“Who is better than him? We don’t have to talk about what [Lionel] Messi and [Cristiano] Ronaldo have done for world football and their dominance but, right now, he is the best.” That was Jurgen Klopp’s take on Mohamed Salah last Saturday before Liverpool’s talisman then scored another two goals on Tuesday night.
The Egypt international is earning such praise from his manager and many others not just because of his incredible output – 12 goals and four assists in 11 games mean he’s averaging a direct goal contribution every 60 minutes – but also his sublime overall performances.
Against Atletico Madrid on Tuesday night, Salah became the first Liverpool player ever to score in nine consecutive matches across all competitions and also the club’s highest ever Champions League goalscorer, surpassing Steven Gerrard. He’s on 188 goals and assists in 214 domestic and continental league and cup games for the club.
Yet Liverpool have still allowed his contract talks to fester and he’s into the final 18 months of his deal. As it stands, the Reds face selling Salah this coming summer at a fee below his true value or losing him for free in 2023.
They are of course in talks over a new deal but there has been little movement in recent months. The latest suggestions from the Telegraph are that he wants £400,000 a week to stay and that could prove problematic as Fenway Sports Group, Liverpool’s owners, are indicating they do not want to rip up the current pay structure.
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If they want the best players in the world to play for their team, however, they must pay the going rate. Not doing so may set a dangerous precedent for the future should a player like Diogo Jota achieve similar world-class status.
At the moment Virgil van Dijk, who signed his own new contract only in August, is the club’s highest-paid player on £220,000 a week. Rivals Manchester City have four players above that amount with Kevin De Bruyne on £400,000, Manchester United have seven including summer signings Ronaldo, Jadon Sancho and Raphael Varane and Chelsea have three.
Given his consistent match-winning contributions since 2017, Salah can very fairly expect a wage of around £350,000 a week to £400,000 a week and would surely get it at most other elite clubs across Europe.
While FSG are said to fear a negative knock-on effect of putting Salah on much bigger wages than his team-mates, Van Dijk and co. can surely look to the fact that having the winger on their side greatly increases their chance of winning more major trophies.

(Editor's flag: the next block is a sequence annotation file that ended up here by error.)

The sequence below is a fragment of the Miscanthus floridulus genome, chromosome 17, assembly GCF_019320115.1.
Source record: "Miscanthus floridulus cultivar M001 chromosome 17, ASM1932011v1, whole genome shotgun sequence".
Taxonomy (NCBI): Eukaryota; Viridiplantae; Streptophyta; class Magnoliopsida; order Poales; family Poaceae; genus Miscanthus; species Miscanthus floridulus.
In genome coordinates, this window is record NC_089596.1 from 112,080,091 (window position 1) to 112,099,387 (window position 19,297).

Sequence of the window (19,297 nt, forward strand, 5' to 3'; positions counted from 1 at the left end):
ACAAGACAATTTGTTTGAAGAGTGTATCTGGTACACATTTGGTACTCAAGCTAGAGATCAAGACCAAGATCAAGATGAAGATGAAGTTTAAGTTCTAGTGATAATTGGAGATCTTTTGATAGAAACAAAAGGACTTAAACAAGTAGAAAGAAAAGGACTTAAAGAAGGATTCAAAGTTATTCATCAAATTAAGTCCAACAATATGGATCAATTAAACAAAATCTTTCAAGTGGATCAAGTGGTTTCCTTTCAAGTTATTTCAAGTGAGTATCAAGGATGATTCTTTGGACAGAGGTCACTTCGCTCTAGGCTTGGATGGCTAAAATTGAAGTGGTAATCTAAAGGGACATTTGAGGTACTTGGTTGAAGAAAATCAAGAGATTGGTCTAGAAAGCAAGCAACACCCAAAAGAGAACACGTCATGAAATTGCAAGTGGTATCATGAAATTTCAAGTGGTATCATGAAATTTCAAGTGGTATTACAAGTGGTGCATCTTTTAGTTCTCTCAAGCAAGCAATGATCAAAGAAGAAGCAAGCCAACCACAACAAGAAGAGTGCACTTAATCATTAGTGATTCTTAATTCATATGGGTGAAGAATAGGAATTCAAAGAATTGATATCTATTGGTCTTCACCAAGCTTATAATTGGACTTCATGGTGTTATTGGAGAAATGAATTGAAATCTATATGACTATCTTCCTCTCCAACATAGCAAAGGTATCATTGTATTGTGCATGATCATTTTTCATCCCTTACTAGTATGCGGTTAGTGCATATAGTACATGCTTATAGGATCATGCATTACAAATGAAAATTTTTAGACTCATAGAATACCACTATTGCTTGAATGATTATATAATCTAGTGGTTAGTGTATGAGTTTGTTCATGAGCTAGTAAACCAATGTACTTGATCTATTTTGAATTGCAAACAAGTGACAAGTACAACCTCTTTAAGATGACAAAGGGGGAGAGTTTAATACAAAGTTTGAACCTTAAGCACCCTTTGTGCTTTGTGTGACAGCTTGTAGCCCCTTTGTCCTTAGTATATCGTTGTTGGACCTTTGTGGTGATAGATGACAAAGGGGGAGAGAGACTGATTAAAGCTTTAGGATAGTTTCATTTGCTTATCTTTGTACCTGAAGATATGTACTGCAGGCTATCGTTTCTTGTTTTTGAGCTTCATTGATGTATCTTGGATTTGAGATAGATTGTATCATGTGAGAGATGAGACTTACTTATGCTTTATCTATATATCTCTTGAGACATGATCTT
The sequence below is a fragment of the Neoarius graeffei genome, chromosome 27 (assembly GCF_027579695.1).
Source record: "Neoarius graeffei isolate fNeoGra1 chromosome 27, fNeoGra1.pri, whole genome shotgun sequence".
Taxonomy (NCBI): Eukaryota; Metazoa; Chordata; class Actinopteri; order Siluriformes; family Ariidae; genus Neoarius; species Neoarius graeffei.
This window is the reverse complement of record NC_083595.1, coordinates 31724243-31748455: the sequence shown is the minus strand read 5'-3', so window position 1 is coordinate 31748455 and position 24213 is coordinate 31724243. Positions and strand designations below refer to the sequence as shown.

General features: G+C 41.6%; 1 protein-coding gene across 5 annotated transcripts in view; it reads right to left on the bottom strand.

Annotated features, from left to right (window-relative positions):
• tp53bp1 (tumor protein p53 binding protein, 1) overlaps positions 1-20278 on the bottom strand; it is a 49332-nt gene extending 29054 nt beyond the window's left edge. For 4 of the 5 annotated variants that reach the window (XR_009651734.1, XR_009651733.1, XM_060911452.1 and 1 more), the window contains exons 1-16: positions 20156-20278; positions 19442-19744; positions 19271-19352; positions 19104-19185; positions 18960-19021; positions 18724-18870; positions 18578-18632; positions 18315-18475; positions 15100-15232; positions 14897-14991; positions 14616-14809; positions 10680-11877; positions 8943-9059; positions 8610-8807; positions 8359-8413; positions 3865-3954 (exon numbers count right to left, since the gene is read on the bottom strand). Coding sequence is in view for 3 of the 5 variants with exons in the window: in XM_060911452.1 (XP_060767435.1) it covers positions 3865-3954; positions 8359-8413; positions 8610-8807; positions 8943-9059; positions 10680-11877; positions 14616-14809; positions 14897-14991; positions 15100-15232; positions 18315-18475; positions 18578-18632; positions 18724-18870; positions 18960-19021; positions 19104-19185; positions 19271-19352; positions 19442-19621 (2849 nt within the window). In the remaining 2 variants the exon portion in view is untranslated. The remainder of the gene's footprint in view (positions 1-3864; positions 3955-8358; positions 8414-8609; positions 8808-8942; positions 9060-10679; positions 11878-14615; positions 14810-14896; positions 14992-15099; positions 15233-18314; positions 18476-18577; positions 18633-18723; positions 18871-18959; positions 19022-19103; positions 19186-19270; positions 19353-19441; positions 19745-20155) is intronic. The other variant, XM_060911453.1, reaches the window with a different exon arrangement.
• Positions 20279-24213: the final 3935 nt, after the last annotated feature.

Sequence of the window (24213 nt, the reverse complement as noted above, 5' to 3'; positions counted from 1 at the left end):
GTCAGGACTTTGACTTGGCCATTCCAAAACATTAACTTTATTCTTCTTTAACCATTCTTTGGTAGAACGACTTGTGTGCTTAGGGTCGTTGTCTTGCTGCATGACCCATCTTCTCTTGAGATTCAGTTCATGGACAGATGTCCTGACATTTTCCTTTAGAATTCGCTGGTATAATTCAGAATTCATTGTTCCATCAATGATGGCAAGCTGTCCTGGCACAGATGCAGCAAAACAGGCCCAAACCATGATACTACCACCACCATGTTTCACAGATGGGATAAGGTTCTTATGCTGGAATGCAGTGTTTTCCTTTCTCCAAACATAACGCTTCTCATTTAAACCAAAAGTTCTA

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Liverpool’s owners are also reluctant to pay such structure-shattering wages due to Salah’s age; he turns 30 next summer. A four-year contract on £400,000-a-week wages would represent an £83m outlay were Salah to see it out and leave in 2025, when he’d have just turned 33.
Salah, like the Manchester United forward, looks as though he could do similarly in the future. His array of talents allied with his dedication to maintaining his phenomenal physical shape mean Salah can be this deadly for another four or five years.
And perhaps it is Ronaldo who FSG should look to as they mull over whether or not to cave to Salah’s demands in order to keep him. They surely cannot lose the No 11 if they want to win the Premier League or Champions League again in Klopp’s final two seasons before he departs in 2024.
There are no major signs Salah will suffer the kind of drop-off others like Arsenal’s Pierre-Emerick Aubameyang have. His availability is brilliant, he’s in a world-class team under a world-class manager and he has a Ronaldo-like drive that suggests even if his overall performances decline by 2025, he will still find a way to consistently contribute goals and assists.
Ronaldo, at 36, has managed five goals in eight games since his return to United in the summer. In fact, since turning 33 (the age Salah will be when his prospective new Liverpool contract would end) in February 2018, he’s contributed 130 goals and 26 assists in just 158 appearances for Real Madrid, Juventus and United.
Of course, the Portugal international is one of the very best of all time so it’s a challenge for Salah to replicate that. But the level he is operating at, he is currently one of the best in the world, and he has been operating at a world-class level for several seasons before this one too. He will certainly be confident of copying Ronaldo.
It was of course aged 33 in the summer of 2018 that Ronaldo swapped Real Madrid for Juve at the cost of £99million, and FSG ought to bear that in mind if they are grimacing at and mulling over that £83m figure. Who’s to say they couldn’t sell on Salah at a huge price in a few years’ time?
Lewandowski, at 33, for example would command a fee of £50m-plus, while Benzema would fetch a huge fee were any club to try and prise him from Madrid. There are a multitude of reasons to think Salah can still be a highly valuable player, in the financial sense and in terms of his importance to the Liverpool team, in a few years.
And even if he stays, his worth dips and he is not resellable and moves on for nothing in 2025, you’d bet on Salah repaying that £83m in goal contributions and silverware by then regardless.
FSG will be not judging the worth of a new contract off of what Salah is doing now – and it is very difficult to argue Salah does not deserve a salary similar to his peers like De Bruyne and co. – but in the next few years.
But applying the logic that simply because he will be 30 next season therefore his performance will decline year on year from now ignores the phenomenon that he is. They would very likely come to regret letting him leave if they don’t hand him a bumper new deal.